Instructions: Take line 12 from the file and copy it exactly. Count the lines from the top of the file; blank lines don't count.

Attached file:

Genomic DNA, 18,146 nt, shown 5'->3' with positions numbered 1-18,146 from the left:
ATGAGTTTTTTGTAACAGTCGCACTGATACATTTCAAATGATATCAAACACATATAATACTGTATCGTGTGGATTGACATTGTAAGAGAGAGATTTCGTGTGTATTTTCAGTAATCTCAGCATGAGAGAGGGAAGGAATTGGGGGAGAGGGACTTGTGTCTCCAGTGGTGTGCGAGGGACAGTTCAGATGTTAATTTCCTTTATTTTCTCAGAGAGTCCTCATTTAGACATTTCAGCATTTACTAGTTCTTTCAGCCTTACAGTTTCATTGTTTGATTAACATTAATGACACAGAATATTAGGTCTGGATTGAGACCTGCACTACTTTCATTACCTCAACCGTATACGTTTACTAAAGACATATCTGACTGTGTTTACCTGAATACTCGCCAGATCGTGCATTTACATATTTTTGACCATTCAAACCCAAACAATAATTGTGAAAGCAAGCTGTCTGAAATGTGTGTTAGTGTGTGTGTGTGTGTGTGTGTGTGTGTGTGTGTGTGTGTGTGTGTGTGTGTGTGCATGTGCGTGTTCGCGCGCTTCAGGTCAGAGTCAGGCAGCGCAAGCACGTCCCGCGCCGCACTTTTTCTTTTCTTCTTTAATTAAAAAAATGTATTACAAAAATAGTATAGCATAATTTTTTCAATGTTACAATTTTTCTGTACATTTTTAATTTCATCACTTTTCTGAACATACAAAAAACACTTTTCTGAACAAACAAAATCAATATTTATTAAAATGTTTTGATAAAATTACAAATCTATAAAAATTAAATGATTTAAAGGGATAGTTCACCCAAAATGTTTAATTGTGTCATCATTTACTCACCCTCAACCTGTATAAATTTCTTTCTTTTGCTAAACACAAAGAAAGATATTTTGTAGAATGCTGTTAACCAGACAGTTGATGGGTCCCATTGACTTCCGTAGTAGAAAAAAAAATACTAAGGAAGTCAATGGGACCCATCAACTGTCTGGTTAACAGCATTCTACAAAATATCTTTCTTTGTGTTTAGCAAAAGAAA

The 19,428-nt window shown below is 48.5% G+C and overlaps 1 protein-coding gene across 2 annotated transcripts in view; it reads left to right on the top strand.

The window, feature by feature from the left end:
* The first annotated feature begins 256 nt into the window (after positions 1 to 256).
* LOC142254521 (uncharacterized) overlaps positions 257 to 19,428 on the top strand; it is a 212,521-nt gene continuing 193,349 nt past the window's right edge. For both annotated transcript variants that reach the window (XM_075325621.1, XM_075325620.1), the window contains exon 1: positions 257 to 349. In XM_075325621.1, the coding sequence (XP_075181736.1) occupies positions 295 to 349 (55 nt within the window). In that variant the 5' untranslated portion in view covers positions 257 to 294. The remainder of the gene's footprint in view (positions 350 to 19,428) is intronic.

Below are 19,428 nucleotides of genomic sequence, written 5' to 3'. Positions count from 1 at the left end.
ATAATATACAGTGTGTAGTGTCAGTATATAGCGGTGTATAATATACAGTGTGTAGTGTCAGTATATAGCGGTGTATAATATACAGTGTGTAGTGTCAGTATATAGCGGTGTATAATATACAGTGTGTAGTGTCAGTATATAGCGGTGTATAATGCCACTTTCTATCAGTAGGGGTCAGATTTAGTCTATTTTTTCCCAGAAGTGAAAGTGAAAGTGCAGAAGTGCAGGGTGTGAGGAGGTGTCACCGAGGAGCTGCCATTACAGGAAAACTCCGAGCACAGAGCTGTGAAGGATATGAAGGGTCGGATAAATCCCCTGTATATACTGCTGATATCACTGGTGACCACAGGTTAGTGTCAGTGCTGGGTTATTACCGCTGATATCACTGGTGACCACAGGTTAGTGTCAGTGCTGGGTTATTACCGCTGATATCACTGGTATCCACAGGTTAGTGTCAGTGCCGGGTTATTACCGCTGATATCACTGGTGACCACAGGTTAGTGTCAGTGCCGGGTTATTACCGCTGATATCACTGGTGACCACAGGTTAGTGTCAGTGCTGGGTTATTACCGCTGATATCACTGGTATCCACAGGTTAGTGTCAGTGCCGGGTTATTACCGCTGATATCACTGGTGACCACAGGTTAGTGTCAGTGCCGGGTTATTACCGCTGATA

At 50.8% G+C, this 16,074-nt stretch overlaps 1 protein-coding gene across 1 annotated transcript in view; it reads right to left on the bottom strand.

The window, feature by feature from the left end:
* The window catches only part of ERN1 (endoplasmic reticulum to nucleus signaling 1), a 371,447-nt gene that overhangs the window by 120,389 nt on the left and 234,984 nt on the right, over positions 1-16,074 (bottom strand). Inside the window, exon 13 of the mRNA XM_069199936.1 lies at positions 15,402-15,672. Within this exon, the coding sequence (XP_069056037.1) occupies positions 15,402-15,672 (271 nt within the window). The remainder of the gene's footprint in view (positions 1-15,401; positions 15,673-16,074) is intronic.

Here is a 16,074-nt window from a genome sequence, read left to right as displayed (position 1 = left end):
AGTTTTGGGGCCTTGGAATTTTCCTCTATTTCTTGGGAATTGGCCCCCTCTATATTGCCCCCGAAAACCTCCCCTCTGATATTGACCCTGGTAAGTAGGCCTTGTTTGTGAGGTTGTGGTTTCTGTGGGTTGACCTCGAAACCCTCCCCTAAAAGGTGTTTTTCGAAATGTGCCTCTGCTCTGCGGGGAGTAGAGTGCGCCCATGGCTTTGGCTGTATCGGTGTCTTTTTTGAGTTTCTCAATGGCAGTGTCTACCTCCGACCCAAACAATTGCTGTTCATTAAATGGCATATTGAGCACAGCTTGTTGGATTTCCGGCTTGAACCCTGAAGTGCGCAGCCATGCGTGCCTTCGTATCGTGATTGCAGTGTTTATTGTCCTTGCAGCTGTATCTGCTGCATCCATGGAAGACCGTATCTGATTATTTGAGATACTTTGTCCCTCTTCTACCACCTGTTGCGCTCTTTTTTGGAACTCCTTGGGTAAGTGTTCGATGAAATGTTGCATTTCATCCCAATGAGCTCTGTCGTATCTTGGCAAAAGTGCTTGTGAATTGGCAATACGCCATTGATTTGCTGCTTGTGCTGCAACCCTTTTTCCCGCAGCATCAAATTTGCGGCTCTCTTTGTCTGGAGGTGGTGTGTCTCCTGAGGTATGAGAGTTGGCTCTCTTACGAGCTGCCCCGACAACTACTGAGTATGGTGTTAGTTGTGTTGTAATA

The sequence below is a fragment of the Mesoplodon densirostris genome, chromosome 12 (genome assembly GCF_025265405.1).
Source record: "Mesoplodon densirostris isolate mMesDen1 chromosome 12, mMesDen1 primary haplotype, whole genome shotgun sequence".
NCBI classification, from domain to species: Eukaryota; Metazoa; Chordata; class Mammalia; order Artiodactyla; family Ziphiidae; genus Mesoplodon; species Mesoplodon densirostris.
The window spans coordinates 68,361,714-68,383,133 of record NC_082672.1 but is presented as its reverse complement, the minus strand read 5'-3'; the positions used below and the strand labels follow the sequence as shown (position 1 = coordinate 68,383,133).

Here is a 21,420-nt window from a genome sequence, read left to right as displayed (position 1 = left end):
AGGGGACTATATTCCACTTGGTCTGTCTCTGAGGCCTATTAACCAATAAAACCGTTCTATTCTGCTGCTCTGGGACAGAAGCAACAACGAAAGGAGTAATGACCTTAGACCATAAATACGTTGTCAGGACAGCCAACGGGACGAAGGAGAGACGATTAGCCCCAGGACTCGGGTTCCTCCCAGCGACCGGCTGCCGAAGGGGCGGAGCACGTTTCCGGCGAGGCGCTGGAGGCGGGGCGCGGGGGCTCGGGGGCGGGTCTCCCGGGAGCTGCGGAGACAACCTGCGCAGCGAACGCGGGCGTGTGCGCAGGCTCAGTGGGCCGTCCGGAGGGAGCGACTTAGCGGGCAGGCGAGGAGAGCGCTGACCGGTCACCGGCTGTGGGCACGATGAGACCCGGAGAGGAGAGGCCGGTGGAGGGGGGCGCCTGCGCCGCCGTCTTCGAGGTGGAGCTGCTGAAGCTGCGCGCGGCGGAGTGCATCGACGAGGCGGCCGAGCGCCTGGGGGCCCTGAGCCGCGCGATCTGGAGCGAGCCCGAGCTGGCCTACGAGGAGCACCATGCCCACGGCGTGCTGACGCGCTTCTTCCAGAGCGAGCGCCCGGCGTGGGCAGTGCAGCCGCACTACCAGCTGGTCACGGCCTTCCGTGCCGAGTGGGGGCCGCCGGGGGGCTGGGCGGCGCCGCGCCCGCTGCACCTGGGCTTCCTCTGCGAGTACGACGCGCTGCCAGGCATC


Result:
Here is a 16,074-nt window from a genome sequence, read left to right as displayed (position 1 = left end):